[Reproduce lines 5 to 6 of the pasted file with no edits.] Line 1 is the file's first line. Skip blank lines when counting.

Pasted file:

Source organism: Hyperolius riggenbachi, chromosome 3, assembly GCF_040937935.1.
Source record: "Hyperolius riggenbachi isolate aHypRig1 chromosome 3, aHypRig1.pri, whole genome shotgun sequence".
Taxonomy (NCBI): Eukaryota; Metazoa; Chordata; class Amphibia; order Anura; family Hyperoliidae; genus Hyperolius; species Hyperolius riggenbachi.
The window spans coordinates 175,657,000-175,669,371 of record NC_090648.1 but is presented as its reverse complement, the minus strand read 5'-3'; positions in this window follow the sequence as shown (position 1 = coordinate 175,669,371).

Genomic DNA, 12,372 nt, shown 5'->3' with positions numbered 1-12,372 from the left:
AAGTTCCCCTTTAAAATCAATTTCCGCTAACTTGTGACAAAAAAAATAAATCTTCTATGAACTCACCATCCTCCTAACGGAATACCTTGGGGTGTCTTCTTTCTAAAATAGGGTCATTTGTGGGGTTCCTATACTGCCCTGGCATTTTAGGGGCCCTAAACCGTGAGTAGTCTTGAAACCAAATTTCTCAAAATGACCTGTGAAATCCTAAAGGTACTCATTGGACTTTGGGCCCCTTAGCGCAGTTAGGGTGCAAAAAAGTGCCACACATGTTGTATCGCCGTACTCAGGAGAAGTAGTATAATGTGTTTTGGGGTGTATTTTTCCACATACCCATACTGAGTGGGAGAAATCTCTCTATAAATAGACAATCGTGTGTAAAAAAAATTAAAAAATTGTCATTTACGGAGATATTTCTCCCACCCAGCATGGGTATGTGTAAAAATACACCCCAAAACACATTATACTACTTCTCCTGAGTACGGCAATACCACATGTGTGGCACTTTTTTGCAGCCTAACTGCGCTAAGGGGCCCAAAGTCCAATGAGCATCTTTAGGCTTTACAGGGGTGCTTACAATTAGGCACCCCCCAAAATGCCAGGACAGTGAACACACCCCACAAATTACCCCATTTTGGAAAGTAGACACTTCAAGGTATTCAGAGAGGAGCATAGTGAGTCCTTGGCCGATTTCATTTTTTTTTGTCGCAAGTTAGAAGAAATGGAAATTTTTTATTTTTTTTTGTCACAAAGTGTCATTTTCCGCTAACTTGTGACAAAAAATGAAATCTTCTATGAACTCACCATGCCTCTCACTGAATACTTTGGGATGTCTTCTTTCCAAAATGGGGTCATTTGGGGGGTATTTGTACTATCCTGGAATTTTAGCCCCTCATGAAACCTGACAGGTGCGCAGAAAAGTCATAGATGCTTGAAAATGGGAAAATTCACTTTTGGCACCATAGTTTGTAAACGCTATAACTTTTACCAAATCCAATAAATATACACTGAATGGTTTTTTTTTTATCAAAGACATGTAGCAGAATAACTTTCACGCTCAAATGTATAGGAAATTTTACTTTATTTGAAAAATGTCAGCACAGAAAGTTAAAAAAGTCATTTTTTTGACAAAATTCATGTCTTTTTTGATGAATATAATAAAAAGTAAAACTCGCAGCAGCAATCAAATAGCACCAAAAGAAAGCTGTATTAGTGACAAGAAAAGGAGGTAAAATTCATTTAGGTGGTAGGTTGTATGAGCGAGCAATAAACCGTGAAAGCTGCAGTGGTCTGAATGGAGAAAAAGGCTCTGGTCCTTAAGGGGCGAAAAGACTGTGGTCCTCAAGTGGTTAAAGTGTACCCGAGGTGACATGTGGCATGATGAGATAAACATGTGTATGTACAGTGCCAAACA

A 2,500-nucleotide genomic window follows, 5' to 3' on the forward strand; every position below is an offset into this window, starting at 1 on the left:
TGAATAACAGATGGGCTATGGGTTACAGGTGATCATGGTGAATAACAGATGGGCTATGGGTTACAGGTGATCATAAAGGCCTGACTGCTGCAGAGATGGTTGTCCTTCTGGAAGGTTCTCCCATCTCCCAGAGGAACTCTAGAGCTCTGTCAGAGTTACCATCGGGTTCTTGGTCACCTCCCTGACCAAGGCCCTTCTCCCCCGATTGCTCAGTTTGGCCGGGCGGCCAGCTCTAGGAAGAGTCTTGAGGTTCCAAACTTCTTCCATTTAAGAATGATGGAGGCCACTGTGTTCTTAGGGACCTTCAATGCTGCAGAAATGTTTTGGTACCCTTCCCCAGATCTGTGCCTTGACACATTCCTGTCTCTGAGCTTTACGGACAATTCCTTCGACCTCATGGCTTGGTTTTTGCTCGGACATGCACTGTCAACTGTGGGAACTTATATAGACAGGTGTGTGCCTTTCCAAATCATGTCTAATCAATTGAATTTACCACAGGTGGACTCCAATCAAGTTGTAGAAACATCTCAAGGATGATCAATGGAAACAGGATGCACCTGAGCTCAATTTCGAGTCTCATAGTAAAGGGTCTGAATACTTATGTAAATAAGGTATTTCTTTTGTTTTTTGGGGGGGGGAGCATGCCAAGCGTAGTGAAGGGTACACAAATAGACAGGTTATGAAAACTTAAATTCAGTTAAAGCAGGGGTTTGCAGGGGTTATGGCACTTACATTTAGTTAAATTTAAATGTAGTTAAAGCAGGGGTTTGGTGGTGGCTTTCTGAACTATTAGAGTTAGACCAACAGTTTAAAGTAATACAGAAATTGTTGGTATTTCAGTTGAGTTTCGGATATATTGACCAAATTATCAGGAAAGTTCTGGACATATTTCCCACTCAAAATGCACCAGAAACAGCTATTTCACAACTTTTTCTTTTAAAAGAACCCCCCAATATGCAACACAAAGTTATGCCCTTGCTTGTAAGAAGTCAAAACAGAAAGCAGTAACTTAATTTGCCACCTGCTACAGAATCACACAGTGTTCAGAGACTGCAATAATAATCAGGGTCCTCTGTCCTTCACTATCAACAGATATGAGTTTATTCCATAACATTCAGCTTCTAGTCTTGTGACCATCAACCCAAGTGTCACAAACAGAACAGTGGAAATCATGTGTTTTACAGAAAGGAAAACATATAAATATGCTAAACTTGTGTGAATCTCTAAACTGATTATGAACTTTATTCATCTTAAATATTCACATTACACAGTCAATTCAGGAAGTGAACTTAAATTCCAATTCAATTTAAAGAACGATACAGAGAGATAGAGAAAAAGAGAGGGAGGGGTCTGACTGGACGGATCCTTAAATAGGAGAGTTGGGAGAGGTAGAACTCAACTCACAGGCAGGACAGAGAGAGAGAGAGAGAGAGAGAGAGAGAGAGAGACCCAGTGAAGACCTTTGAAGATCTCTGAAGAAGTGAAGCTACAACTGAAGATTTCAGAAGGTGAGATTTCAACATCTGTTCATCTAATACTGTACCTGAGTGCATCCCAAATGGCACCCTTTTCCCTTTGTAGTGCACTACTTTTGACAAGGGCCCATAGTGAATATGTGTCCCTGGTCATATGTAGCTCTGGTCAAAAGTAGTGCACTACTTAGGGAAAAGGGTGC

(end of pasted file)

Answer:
Genomic DNA, 12,372 nt, shown 5'->3' with positions numbered 1-12,372 from the left:
AAGTTCCCCTTTAAAATCAATTTCCGCTAACTTGTGACAAAAAAAATAAATCTTCTATGAACTCACCATCCTCCTAACGGAATACCTTGGGGTGTCTTCTTTCTAAAATAGGGTCATTTGTGGGGTTCCTATACTGCCCTGGCATTTTAGGGGCCCTAAACCGTGAGTAGTCTTGAAACCAAATTTCTCAAAATGACCTGTGAAATCCTAAAGGTACTCATTGGACTTTGGGCCCCTTAGCGCAGTTAGGGTGCAAAAAAGTGCCACACATGTTGTATCGCCGTACTCAGGAGAAGTAGTATAATGTGTTTTGGGGTGTATTTTTCCACATACCCATACTGAGTGGGAGAAATCTCTCTATAAATAGACAATCGTGTGTAAAAAAAATTAAAAAATTGTCATTTACGGAGATATTTCTCCCACCCAGCATGGGTATGTGTAAAAATACACCCCAAAACACATTATACTACTTCTCCTGAGTACGGCAATACCACATGTGTGGCACTTTTTTGCAGCCTAACTGCGCTAAGGGGCCCAAAGTCCAATGAGCATCTTTAGGCTTTACAGGGGTGCTTACAATTAGGCACCCCCCAAAATGCCAGGACAGTGAACACACCCCACAAATTACCCCATTTTGGAAAGTAGACACTTCAAGGTATTCAGAGAGGAGCATAGTGAGTCCTTGGCCGATTTCATTTTTTTTTGTCGCAAGTTAGAAGAAATGGAAATTTTTTATTTTTTTTTGTCACAAAGTGTCATTTTCCGCTAACTTGTGACAAAAAATGAAATCTTCTATGAACTCACCATGCCTCTCACTGAATACTTTGGGATGTCTTCTTTCCAAAATGGGGTCATTTGGGGGGTATTTGTACTATCCTGGAATTTTAGCCCCTCATGAAACCTGACAGGTGCGCAGAAAAGTCATAGATGCTTGAAAATGGGAAAATTCACTTTTGGCACCATAGTTTGTAAACGCTATAACTTTTACCAAATCCAATAAATATACACTGAATGGTTTTTTTTTTATCAAAGACATGTAGCAGAATAACTTTCACGCTCAAATGTATAGGAAATTTTACTTTATTTGAAAAATGTCAGCACAGAAAGTTAAAAAAGTCATTTTTTTGACAAAATTCATGTCTTTTTTGATGAATATAATAAAAAGTAAAACTCGCAGCAGCAATCAAATAGCACCAAAAGAAAGCTGTATTAGTGACAAGAAAAGGAGGTAAAATTCATTTAGGTGGTAGGTTGTATGAGCGAGCAATAAACCGTGAAAGCTGCAGTGGTCTGAATGGAGAAAAAGGCTCTGGTCCTTAAGGGGCGAAAAGACTGTGGTCCTCAAGTGGTTAAAGTGTACCCGAGGTGACATGTGGCATGATGAGATAAACATGTGTATGTACAGTGCCAAACA